Namdrol wrote:adinatha wrote:This gets to the crux. They exist as magical illusions. Artificial fictional words are blotched onto these deceptions. This is maya. A deception is not a reality at any level. Where is an illusory thing? Nowhere. Only in citt. What makes this more profound than a description of a method is that it relates to the ultimate teaching which is the yogi's direct experience of reality. Even if you want to say they exist at the conventional level, the conventional level the Buddha is talking about here is how things appear in perceptions. Again, citta, maya. What is the final appearance of Togal? Exhaustion of appearances. Of appearances. Maya yoga. The one vehicle.
I think you must be missing my point -- even in Yogachara, prior to analysis via the three natures, mind and matter are taken as conventionally real. They are also taken as separate and unique. The imputed nature is the triple realm and all external appearances.
Yogacara the lineage of commentators? Okay. I see your point. My point is that they don't see the Buddha's point.
How this relates to rebirth, because pinpointing in the anatomy where rebirth happens is hardly as profound and immediate as the direct experience of rebirth. A yogi doesn't experience a wind.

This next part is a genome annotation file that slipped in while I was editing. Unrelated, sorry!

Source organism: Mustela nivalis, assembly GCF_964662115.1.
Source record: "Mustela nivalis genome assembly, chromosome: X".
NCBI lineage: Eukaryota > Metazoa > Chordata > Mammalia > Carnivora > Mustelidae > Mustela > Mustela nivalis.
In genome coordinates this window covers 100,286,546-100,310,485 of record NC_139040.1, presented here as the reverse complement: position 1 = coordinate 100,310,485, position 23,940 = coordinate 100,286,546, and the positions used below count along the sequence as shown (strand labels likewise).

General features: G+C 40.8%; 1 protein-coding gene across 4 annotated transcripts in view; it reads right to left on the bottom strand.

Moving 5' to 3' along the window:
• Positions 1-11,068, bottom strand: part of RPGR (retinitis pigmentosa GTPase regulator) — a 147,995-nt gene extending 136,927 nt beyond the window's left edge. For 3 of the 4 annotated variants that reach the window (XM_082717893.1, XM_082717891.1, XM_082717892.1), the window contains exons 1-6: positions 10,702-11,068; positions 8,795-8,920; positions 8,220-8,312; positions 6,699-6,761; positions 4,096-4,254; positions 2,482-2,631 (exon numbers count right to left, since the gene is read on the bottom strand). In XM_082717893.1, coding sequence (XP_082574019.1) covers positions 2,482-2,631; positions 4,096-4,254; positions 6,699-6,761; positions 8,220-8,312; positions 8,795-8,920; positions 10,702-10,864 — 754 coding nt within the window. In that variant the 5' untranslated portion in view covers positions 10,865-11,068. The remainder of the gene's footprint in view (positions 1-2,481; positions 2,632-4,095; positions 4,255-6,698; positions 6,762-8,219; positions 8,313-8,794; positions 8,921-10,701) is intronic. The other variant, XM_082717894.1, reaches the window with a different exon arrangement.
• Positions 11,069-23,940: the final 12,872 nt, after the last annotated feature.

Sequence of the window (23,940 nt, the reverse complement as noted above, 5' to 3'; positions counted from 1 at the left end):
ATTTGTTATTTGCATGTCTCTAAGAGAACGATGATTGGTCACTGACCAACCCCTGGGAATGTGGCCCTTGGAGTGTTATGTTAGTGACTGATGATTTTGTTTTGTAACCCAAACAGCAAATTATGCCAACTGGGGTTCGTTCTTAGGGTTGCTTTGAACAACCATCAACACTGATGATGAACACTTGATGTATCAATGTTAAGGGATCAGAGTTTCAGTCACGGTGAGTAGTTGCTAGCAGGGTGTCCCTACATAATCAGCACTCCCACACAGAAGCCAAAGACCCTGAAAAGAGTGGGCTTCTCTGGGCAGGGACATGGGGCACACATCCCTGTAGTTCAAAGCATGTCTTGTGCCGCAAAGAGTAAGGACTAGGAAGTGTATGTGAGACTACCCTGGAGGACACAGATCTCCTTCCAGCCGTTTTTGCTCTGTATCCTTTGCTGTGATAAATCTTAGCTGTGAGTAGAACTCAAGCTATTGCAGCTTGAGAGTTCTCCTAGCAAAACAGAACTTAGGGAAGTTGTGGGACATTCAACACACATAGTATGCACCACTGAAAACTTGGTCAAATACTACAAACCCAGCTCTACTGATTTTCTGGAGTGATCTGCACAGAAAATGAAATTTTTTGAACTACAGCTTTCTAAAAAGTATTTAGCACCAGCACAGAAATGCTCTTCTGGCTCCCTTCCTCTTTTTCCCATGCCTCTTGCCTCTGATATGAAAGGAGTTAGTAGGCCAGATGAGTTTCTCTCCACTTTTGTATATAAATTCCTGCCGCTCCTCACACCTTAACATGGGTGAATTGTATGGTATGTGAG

Maybe your yogis don't.
Touche. Well played, sir. Well played...
Well if you mean movement... hayah!
Anyway, your argument is a little mismatched to what I am talking about. I am not talking about ultimate truth.I am talking about the mechanisms described in Vajrayāna in general for how rebirth actually takes place. That requires, on a conventional level, that mind and matter must be inseparable. Cartesian dualism will not work in this instance.
Actually takes place? PHAT! I'm saying there are no two truths. Conventional level is not a truth level, but a totally screwed up level. Nothing actually takes place in the totally screwed up fantasy dream, except for mistakes.
You are reducing all of this to a sūtrayāna tenet system e.g. yogachara.
Is that what Longchenpa does in his Ati explanations of the Buddha's maya analogies that appear in all three vehicles? I'm talking about a yogi's cara. I care nothing for a "sūtrayāna tenet system e.g. yogachara."
I don't happen to think Yogachara is very useful for understanding Dzogchen. That is my opinion.
Atiyoga is nonpractice. It is automatic. In the sense that a yogacara involves action, conceptual analysis, internal examination, the act of nongrasping, there is wind. Atiyogacara is the cara of spontaneous luminosity. Yogacara the Shastra tradition, I agree with you; I see no use. But when the Buddha describes yogacara and when pinheads describe yogacara I see two different yogacaras.